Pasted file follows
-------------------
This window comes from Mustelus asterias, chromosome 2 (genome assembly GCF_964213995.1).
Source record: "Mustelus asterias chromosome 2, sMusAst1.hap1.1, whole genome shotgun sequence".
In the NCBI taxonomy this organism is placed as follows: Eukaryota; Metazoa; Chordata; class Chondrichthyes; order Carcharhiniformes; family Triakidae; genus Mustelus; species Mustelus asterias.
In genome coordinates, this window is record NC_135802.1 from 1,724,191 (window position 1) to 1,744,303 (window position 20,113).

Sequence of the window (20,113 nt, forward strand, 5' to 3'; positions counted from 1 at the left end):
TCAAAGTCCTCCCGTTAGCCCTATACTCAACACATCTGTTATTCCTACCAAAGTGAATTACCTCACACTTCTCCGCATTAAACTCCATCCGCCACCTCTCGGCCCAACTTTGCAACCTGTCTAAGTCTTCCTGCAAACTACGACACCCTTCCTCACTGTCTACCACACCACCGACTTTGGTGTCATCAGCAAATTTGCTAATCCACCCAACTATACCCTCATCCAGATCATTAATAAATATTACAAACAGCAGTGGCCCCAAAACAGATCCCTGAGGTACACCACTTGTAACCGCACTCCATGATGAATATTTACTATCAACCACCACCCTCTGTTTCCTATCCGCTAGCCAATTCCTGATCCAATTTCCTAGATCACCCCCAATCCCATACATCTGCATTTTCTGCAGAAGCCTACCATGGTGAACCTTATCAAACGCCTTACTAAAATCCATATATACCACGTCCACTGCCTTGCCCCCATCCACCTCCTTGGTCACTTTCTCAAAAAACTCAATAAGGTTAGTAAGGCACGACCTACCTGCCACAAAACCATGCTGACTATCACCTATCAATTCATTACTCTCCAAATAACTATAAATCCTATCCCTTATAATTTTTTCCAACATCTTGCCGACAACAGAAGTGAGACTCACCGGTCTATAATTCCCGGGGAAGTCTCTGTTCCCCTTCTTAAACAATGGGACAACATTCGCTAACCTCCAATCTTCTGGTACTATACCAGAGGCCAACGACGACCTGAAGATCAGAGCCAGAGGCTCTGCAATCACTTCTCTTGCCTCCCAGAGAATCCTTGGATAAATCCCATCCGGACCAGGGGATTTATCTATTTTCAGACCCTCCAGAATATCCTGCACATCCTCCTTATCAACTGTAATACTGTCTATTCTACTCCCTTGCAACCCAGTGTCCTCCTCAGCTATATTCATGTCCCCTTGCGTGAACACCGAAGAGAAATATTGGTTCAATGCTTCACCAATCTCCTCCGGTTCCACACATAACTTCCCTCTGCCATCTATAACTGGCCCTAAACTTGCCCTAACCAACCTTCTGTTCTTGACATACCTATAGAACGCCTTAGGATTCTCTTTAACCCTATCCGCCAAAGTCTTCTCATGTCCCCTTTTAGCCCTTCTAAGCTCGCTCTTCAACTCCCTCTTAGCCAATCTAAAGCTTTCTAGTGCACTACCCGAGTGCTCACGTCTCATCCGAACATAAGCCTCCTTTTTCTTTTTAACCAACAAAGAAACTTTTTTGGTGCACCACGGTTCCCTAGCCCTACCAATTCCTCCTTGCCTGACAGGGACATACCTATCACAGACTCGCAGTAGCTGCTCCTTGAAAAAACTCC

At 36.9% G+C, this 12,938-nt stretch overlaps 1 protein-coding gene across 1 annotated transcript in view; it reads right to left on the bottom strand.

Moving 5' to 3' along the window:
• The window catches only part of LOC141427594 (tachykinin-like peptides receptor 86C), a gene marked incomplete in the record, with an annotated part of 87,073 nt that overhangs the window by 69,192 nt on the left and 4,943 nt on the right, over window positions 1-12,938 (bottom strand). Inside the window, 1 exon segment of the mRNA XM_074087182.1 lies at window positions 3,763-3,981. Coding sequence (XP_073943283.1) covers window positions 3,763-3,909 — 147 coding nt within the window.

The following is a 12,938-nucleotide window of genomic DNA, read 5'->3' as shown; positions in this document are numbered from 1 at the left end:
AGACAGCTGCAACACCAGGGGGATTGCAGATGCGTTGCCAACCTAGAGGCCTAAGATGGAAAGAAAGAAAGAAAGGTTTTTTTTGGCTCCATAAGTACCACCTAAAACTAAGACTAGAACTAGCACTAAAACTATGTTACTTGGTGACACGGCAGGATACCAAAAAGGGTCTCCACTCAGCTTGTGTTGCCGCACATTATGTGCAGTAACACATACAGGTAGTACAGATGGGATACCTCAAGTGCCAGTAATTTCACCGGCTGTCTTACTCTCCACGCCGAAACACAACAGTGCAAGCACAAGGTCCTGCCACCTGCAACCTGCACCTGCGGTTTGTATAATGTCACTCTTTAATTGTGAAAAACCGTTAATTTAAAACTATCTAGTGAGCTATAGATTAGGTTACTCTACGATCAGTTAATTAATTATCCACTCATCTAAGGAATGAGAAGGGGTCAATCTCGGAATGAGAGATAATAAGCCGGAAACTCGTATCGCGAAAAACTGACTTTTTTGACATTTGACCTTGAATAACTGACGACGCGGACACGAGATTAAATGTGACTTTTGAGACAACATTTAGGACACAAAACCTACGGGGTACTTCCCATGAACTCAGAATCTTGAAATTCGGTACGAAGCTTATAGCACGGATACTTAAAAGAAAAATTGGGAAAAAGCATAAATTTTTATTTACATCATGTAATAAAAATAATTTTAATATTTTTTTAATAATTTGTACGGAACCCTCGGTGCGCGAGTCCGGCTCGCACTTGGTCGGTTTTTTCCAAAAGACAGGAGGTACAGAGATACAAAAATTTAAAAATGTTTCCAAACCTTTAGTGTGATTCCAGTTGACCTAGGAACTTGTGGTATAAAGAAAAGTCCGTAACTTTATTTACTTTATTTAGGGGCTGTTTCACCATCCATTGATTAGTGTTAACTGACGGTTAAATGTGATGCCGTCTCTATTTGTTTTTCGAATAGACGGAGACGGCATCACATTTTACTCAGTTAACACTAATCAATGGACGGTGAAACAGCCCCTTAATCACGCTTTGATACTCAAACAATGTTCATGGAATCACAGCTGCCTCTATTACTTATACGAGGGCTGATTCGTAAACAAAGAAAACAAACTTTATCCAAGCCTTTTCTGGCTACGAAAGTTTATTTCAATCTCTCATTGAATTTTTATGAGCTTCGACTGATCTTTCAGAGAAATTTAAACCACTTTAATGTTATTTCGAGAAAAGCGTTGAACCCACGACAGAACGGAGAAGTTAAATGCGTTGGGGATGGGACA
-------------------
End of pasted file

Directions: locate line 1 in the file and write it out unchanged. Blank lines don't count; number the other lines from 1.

This window comes from Mustelus asterias, chromosome 2 (genome assembly GCF_964213995.1).